Graduate program interviewers will want to drill down a bit deeper by asking specific questions about the current state of the field you are applying to for admission. You may be asked about the majors trends in the field and their consequences for your goals and for society as a whole. Recent or past events may be brought up for you to analyze and comment on as they relate to your chosen field of study.

Interviewers will want to know what you consider some of the more difficult problems that your discipline addresses and how you might seek resolve them by applying want you would learn through their graduate degree program. Another type of question you will want to be ready for is “what are some of the most important recent developments in your field“?

These questions all seek to help the admissions team get a clearer and more precise measure of your interest and involvement in your field. So, steps such as reading academic journals and publications, following the work of respected scholars, and even contributing to the field through research, writing, presentations, teaching, and field work in your chosen discipline will all contribute to making the best impression in the interview component of your application process.

It is also very helpful in giving a positive impression to be current on the particular contributions in your field of study of current and even past scholars and researchers of the institution where you are seeking admission.

Your Questions for the Interviewers

Here is where you as an applicant get to turn the tables, so to speak, on those interviewing you. But, here preparation is important, as well. We have divided what we think are some of the most important types of questions aspiring graduate students should ask of their graduate admissions interviewers. Questions about:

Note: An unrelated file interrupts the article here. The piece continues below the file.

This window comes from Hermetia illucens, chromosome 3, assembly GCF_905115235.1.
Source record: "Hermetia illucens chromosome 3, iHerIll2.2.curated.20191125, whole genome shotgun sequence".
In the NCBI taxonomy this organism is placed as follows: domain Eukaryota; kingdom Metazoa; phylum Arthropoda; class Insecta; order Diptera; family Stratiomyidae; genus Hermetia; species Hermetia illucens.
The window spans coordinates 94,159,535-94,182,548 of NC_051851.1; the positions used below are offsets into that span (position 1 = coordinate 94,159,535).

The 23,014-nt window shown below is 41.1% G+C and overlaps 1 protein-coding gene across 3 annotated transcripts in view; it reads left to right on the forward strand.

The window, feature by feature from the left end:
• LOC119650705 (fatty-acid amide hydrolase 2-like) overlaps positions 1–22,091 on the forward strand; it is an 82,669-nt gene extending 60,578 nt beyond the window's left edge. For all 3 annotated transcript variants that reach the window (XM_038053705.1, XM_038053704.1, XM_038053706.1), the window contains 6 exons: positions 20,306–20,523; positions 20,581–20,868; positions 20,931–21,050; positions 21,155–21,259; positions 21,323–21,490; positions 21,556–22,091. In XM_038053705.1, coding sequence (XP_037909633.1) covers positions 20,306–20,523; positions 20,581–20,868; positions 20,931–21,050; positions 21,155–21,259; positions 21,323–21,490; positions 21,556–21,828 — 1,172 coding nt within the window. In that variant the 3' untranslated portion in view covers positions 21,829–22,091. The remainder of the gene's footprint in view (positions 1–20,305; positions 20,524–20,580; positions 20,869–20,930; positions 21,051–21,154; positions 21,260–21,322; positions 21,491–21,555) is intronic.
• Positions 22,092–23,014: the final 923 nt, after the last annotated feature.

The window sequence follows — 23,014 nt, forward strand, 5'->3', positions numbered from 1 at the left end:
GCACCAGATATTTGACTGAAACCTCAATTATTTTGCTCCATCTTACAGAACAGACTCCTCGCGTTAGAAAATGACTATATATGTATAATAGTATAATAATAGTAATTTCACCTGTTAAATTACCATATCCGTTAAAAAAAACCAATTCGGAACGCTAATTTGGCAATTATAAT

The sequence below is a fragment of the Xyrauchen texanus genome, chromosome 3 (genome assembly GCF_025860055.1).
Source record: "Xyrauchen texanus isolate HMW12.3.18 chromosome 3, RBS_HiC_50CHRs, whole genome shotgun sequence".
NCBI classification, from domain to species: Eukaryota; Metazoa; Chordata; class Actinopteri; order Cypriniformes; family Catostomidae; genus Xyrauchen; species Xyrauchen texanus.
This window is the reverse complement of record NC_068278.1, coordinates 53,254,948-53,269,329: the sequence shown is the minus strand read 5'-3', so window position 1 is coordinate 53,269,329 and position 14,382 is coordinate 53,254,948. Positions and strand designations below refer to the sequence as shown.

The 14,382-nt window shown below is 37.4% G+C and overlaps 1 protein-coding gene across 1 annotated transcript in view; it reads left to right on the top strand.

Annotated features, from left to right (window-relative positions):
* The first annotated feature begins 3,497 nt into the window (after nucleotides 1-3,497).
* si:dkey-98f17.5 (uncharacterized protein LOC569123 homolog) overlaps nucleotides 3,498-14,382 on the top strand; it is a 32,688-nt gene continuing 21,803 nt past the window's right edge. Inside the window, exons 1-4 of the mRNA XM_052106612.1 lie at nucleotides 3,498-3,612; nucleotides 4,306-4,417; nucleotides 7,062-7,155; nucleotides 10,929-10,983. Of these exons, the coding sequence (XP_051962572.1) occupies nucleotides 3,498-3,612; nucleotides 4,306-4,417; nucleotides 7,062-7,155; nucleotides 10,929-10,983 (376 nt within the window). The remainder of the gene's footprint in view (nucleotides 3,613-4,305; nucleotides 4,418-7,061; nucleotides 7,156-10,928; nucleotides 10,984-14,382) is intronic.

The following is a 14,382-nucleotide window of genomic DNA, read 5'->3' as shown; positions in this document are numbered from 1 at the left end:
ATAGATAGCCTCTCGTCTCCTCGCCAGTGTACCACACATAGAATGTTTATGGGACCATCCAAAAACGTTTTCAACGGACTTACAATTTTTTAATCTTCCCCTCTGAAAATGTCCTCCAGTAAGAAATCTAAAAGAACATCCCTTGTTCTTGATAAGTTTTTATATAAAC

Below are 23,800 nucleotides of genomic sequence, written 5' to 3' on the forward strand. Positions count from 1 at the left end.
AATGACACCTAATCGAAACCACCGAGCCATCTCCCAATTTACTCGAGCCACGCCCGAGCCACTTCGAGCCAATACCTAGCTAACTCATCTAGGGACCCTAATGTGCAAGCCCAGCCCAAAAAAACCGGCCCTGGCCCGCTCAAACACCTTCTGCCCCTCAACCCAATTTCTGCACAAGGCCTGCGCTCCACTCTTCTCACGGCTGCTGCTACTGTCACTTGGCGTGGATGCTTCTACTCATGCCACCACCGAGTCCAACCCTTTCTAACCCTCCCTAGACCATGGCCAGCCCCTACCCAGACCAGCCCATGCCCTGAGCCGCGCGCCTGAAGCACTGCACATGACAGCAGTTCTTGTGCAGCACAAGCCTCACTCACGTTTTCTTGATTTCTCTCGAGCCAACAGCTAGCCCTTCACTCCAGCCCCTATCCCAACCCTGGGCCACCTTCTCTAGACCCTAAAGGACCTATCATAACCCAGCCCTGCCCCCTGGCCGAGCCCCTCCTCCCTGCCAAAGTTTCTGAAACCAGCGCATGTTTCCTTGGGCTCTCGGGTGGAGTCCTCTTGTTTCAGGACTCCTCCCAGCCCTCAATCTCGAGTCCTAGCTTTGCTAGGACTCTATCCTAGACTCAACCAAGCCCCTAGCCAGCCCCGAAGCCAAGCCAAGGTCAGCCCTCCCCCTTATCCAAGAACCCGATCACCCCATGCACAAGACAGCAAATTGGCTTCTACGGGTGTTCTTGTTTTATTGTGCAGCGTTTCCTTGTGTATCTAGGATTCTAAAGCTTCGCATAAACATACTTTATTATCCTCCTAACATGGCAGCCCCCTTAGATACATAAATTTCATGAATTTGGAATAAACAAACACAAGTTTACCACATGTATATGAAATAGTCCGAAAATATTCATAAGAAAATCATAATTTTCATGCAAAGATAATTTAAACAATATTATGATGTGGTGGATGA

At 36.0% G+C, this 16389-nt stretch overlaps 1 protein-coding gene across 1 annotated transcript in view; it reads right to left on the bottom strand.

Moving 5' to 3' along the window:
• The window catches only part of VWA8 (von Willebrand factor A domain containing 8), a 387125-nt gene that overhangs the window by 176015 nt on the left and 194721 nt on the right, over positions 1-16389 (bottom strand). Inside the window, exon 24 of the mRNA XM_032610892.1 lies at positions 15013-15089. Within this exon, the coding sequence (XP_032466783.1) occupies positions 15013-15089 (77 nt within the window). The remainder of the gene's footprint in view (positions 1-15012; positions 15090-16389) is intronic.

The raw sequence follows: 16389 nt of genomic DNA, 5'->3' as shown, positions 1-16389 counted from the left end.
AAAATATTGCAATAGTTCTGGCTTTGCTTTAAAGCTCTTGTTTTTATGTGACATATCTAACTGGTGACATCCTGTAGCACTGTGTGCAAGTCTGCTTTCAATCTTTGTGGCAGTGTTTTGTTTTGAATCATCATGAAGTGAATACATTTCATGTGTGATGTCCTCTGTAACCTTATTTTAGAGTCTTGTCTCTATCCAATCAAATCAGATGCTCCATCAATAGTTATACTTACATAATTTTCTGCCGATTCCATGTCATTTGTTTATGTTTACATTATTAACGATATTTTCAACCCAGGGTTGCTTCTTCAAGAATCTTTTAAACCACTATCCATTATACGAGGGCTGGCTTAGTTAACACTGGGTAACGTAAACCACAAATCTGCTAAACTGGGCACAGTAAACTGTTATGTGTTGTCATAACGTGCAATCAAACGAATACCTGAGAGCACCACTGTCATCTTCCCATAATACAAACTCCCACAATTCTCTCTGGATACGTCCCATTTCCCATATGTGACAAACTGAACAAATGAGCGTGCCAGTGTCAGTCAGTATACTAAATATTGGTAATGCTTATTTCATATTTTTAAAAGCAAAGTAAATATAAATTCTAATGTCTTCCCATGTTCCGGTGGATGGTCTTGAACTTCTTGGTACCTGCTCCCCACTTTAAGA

• The traits of the program that gives it its special quality or qualities that makes it stand out from other potential programs;
  • Practical aspects of the program and its requirements;
  • Opportunities that students have in the program;
  • What you as an applicant can do to improve your likelihood of admission.

Now let’s flesh these questions out a bit. Your questions for your interviewers, like their questions for you, are a two-way street. You’re learning about their program and their gauging your level of interest in the program.

First, you should ask your interviewer/s what in their opinion makes the program stand out, setting it apart from other programs. This sort of question is insightful because it gives you a chance to hear from the inside how the graduate degree program is perceived.

This information will help you determine whether the degree has the right “feel”. The representatives of the graduate program will be happy to know that your interest in their program is deep enough to ask about the details.

Second, you need to find out as much about the practical details of the program as you can for your own sake. This will help you make an informed decision about the practicality of doing a degree. You should inquire about financial aid and scholarship opportunities. You need to find out the typical length of time it takes to complete the degree.

Finally, ask about the employment of recent graduates from the program. This will give you a sense of how the program is perceived as well as deeper insight into the likely employment situation you will face upon graduation.

Third, you need to ask about what initiatives you can take or become involved with while you are a student. These would include work programs, assistantships, internships, and research and publishing opportunities for students.

Also, let the interviewers know of your research interests and ask about the possibility of working with faculty on some of these, especially, if the current faculty are involved in this same research.

Fourth, see about how you can improve your chances of acceptance into the program, if, after the interview, you are still interested. Ask about how parts of the application packet are evaluated. These include test scores, writing samples, letters of recommendation, personal statements, etc. This may provide you a chance to improve a test score or procure additional letters.

Lastly, you might want to ask about when you should hear from the graduate degree program about your acceptance.